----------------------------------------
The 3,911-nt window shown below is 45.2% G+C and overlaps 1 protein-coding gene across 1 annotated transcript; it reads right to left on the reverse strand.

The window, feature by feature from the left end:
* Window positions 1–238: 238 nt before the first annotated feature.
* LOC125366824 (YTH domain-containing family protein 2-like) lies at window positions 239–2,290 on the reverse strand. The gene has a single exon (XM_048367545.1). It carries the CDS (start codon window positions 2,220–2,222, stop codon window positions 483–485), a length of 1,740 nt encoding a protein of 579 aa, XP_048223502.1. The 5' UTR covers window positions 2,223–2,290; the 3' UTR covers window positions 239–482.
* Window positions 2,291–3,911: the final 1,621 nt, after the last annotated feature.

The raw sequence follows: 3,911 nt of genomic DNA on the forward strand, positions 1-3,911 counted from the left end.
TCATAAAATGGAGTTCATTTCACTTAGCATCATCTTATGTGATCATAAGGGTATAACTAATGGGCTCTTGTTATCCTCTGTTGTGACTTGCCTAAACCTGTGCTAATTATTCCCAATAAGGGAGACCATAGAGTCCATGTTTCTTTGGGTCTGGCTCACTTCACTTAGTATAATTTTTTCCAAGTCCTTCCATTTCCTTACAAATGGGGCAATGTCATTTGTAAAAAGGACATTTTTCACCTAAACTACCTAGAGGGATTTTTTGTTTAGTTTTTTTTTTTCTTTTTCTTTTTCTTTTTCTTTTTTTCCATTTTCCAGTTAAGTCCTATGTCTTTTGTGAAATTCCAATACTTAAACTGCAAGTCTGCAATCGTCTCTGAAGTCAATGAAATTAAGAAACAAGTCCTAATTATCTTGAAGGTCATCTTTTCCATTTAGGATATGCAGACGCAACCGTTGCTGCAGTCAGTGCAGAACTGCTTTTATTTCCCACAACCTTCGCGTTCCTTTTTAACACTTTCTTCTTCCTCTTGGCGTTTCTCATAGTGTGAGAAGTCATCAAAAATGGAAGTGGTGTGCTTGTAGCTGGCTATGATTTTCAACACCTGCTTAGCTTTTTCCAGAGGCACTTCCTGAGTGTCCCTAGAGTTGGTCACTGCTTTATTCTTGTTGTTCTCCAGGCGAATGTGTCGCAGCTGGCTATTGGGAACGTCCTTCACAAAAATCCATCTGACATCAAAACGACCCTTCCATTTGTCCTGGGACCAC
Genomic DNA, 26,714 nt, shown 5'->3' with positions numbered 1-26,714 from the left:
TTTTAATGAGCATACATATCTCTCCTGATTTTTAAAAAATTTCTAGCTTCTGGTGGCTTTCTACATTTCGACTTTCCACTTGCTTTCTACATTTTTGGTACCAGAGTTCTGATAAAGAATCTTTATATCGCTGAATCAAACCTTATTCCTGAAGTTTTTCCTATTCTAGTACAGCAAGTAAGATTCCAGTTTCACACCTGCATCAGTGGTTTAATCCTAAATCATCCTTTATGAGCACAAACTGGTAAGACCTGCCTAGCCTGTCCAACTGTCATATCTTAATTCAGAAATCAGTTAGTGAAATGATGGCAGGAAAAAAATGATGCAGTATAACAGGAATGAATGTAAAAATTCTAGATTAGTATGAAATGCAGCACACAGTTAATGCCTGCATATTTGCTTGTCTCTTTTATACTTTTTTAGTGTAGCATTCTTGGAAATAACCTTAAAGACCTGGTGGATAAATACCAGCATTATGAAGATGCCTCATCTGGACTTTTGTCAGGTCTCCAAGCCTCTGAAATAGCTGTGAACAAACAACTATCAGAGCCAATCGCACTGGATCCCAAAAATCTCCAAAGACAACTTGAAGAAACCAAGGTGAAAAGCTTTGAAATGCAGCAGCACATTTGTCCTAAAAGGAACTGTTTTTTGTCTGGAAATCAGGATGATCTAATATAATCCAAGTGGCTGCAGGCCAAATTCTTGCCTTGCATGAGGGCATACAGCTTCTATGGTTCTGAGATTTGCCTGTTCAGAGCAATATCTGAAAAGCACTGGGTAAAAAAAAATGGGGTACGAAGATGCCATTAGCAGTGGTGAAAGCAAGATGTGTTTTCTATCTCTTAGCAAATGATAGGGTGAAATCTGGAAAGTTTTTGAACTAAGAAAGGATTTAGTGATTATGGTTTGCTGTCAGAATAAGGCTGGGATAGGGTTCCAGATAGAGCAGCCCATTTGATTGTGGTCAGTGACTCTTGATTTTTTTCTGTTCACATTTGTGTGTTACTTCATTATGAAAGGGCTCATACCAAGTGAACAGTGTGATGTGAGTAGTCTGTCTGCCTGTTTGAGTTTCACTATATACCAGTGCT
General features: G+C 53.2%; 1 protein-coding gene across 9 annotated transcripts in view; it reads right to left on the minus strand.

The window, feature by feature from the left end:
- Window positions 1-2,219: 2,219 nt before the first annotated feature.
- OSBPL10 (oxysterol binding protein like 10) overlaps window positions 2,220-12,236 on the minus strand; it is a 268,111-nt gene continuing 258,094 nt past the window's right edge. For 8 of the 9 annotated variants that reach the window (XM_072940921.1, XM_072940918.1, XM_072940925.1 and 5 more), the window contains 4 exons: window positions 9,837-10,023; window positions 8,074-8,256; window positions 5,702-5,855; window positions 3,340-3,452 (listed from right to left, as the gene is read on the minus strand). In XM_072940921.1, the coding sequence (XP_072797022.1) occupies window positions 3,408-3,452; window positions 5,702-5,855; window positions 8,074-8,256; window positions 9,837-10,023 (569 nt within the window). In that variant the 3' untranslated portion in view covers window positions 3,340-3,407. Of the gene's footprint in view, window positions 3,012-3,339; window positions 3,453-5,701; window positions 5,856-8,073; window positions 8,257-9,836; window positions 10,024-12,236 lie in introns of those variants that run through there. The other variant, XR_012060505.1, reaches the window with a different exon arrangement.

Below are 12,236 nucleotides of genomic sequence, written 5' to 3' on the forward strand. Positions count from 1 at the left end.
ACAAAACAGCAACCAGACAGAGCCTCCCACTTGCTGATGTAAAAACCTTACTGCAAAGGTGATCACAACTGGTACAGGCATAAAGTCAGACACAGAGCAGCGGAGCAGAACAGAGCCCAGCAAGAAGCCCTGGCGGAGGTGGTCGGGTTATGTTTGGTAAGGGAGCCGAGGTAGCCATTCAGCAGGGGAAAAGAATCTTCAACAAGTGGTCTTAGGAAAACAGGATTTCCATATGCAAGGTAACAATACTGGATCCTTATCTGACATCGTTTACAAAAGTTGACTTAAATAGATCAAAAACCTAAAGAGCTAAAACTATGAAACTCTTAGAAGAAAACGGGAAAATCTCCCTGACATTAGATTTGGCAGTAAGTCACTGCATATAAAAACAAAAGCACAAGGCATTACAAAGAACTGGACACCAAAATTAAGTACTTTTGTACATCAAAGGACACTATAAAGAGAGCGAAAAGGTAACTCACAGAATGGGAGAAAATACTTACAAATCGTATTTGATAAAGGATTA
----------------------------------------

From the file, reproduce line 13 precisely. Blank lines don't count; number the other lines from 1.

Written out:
- OSBPL10 (oxysterol binding protein like 10) overlaps window positions 2,220-12,236 on the minus strand; it is a 268,111-nt gene continuing 258,094 nt past the window's right edge. For 8 of the 9 annotated variants that reach the window (XM_072940921.1, XM_072940918.1, XM_072940925.1 and 5 more), the window contains 4 exons: window positions 9,837-10,023; window positions 8,074-8,256; window positions 5,702-5,855; window positions 3,340-3,452 (listed from right to left, as the gene is read on the minus strand). In XM_072940921.1, the coding sequence (XP_072797022.1) occupies window positions 3,408-3,452; window positions 5,702-5,855; window positions 8,074-8,256; window positions 9,837-10,023 (569 nt within the window). In that variant the 3' untranslated portion in view covers window positions 3,340-3,407. Of the gene's footprint in view, window positions 3,012-3,339; window positions 3,453-5,701; window positions 5,856-8,073; window positions 8,257-9,836; window positions 10,024-12,236 lie in introns of those variants that run through there. The other variant, XR_012060505.1, reaches the window with a different exon arrangement.